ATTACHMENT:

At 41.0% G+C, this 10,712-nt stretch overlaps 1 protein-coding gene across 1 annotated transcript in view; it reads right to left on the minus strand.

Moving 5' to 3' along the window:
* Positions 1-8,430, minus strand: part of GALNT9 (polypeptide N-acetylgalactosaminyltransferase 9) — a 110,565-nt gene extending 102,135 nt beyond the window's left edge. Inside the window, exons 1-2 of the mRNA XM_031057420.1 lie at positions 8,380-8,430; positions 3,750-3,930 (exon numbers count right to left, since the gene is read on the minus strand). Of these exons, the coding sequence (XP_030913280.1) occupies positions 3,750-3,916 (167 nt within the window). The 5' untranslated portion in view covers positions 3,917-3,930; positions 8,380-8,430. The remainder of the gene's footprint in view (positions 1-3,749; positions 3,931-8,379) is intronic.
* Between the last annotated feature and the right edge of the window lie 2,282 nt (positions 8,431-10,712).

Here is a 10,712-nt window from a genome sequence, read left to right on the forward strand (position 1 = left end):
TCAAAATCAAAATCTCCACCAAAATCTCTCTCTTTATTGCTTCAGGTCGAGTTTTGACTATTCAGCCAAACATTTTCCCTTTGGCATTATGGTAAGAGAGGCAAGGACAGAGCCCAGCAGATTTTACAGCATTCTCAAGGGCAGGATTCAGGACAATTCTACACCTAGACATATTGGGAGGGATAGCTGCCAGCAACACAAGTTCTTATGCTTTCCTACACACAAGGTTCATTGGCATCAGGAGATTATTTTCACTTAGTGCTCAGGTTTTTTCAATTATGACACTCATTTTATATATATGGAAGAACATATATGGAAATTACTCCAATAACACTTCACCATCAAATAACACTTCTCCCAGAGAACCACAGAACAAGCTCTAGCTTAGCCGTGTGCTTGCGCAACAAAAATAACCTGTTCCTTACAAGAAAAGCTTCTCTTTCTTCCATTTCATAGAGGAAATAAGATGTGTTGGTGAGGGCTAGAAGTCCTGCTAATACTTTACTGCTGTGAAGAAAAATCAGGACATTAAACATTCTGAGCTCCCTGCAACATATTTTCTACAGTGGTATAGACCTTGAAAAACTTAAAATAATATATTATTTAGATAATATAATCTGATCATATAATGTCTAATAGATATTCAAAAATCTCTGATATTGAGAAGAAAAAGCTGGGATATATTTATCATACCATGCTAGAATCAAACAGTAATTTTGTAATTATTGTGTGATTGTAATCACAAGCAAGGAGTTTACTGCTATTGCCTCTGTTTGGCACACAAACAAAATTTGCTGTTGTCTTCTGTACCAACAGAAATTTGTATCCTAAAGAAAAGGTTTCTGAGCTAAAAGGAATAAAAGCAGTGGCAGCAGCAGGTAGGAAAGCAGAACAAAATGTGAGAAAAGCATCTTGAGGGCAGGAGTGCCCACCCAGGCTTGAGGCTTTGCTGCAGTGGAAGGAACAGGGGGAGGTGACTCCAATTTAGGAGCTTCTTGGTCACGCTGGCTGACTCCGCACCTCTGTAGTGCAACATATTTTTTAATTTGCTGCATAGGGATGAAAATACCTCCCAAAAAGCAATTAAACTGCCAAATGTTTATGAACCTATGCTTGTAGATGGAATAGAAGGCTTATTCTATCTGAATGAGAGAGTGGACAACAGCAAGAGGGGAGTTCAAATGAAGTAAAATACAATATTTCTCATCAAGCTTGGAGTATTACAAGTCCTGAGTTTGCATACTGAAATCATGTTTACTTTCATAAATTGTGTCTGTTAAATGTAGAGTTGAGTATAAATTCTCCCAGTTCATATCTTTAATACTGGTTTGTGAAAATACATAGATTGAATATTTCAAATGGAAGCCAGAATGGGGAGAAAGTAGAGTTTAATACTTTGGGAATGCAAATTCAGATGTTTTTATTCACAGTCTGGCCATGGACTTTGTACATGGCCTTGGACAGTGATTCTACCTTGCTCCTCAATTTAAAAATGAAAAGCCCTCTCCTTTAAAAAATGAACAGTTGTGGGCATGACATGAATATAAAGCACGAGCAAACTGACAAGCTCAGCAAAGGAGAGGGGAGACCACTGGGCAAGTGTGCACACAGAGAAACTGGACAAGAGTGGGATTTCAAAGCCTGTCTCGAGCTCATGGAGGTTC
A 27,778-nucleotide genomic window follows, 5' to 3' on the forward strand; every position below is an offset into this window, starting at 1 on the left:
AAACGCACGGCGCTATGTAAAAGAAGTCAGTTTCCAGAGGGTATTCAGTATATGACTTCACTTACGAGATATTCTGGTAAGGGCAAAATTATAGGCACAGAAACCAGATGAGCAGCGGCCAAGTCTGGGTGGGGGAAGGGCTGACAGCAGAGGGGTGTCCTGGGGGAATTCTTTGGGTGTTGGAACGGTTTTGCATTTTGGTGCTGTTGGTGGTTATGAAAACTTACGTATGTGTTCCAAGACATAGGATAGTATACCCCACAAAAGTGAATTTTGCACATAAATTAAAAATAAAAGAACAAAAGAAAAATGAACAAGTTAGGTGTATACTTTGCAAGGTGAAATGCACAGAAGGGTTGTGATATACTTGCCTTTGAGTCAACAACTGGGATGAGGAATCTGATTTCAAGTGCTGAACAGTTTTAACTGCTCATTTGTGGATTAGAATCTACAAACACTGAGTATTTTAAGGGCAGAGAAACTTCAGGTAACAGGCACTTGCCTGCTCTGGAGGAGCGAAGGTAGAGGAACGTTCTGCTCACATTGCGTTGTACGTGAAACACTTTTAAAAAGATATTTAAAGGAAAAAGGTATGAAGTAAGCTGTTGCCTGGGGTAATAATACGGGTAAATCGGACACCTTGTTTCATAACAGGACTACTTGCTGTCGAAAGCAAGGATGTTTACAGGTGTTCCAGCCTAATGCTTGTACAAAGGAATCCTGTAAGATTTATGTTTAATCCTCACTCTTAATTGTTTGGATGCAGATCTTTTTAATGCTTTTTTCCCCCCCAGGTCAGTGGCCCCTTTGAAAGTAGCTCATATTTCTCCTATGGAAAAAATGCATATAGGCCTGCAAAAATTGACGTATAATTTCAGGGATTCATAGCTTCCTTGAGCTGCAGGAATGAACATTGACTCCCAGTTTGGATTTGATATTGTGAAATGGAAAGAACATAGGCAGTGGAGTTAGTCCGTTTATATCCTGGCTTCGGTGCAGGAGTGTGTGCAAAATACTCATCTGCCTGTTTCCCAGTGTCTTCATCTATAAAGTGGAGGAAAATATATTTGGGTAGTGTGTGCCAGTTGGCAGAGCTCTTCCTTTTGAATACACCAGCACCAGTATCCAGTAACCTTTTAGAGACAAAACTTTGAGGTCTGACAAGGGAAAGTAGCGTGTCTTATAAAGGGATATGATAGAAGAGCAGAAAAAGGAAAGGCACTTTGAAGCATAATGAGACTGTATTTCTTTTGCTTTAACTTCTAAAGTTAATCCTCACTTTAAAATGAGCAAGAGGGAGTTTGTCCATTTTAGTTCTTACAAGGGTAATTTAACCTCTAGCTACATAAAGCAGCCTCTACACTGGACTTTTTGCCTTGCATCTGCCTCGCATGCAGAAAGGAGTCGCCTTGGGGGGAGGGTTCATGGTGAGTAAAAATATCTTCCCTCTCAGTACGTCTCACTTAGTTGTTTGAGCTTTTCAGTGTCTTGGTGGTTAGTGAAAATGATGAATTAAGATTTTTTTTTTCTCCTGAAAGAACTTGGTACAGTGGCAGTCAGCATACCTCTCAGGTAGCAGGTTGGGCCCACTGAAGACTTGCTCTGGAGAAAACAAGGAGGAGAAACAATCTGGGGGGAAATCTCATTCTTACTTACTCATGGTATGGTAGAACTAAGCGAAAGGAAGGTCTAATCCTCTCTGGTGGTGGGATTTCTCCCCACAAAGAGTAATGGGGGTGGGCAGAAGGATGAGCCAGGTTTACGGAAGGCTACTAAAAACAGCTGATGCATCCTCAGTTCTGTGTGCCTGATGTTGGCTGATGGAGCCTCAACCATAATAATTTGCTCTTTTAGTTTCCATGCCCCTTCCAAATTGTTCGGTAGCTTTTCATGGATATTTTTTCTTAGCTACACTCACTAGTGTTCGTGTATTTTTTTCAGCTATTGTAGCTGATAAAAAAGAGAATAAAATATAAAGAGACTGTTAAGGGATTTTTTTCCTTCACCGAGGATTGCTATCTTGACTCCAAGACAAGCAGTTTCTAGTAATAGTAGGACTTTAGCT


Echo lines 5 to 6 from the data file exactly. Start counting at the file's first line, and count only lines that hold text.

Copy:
Here is a 10,712-nt window from a genome sequence, read left to right on the forward strand (position 1 = left end):
TCAAAATCAAAATCTCCACCAAAATCTCTCTCTTTATTGCTTCAGGTCGAGTTTTGACTATTCAGCCAAACATTTTCCCTTTGGCATTATGGTAAGAGAGGCAAGGACAGAGCCCAGCAGATTTTACAGCATTCTCAAGGGCAGGATTCAGGACAATTCTACACCTAGACATATTGGGAGGGATAGCTGCCAGCAACACAAGTTCTTATGCTTTCCTACACACAAGGTTCATTGGCATCAGGAGATTATTTTCACTTAGTGCTCAGGTTTTTTCAATTATGACACTCATTTTATATATATGGAAGAACATATATGGAAATTACTCCAATAACACTTCACCATCAAATAACACTTCTCCCAGAGAACCACAGAACAAGCTCTAGCTTAGCCGTGTGCTTGCGCAACAAAAATAACCTGTTCCTTACAAGAAAAGCTTCTCTTTCTTCCATTTCATAGAGGAAATAAGATGTGTTGGTGAGGGCTAGAAGTCCTGCTAATACTTTACTGCTGTGAAGAAAAATCAGGACATTAAACATTCTGAGCTCCCTGCAACATATTTTCTACAGTGGTATAGACCTTGAAAAACTTAAAATAATATATTATTTAGATAATATAATCTGATCATATAATGTCTAATAGATATTCAAAAATCTCTGATATTGAGAAGAAAAAGCTGGGATATATTTATCATACCATGCTAGAATCAAACAGTAATTTTGTAATTATTGTGTGATTGTAATCACAAGCAAGGAGTTTACTGCTATTGCCTCTGTTTGGCACACAAACAAAATTTGCTGTTGTCTTCTGTACCAACAGAAATTTGTATCCTAAAGAAAAGGTTTCTGAGCTAAAAGGAATAAAAGCAGTGGCAGCAGCAGGTAGGAAAGCAGAACAAAATGTGAGAAAAGCATCTTGAGGGCAGGAGTGCCCACCCAGGCTTGAGGCTTTGCTGCAGTGGAAGGAACAGGGGGAGGTGACTCCAATTTAGGAGCTTCTTGGTCACGCTGGCTGACTCCGCACCTCTGTAGTGCAACATATTTTTTAATTTGCTGCATAGGGATGAAAATACCTCCCAAAAAGCAATTAAACTGCCAAATGTTTATGAACCTATGCTTGTAGATGGAATAGAAGGCTTATTCTATCTGAATGAGAGAGTGGACAACAGCAAGAGGGGAGTTCAAATGAAGTAAAATACAATATTTCTCATCAAGCTTGGAGTATTACAAGTCCTGAGTTTGCATACTGAAATCATGTTTACTTTCATAAATTGTGTCTGTTAAATGTAGAGTTGAGTATAAATTCTCCCAGTTCATATCTTTAATACTGGTTTGTGAAAATACATAGATTGAATATTTCAAATGGAAGCCAGAATGGGGAGAAAGTAGAGTTTAATACTTTGGGAATGCAAATTCAGATGTTTTTATTCACAGTCTGGCCATGGACTTTGTACATGGCCTTGGACAGTGATTCTACCTTGCTCCTCAATTTAAAAATGAAAAGCCCTCTCCTTTAAAAAATGAACAGTTGTGGGCATGACATGAATATAAAGCACGAGCAAACTGACAAGCTCAGCAAAGGAGAGGGGAGACCACTGGGCAAGTGTGCACACAGAGAAACTGGACAAGAGTGGGATTTCAAAGCCTGTCTCGAGCTCATGGAGGTTC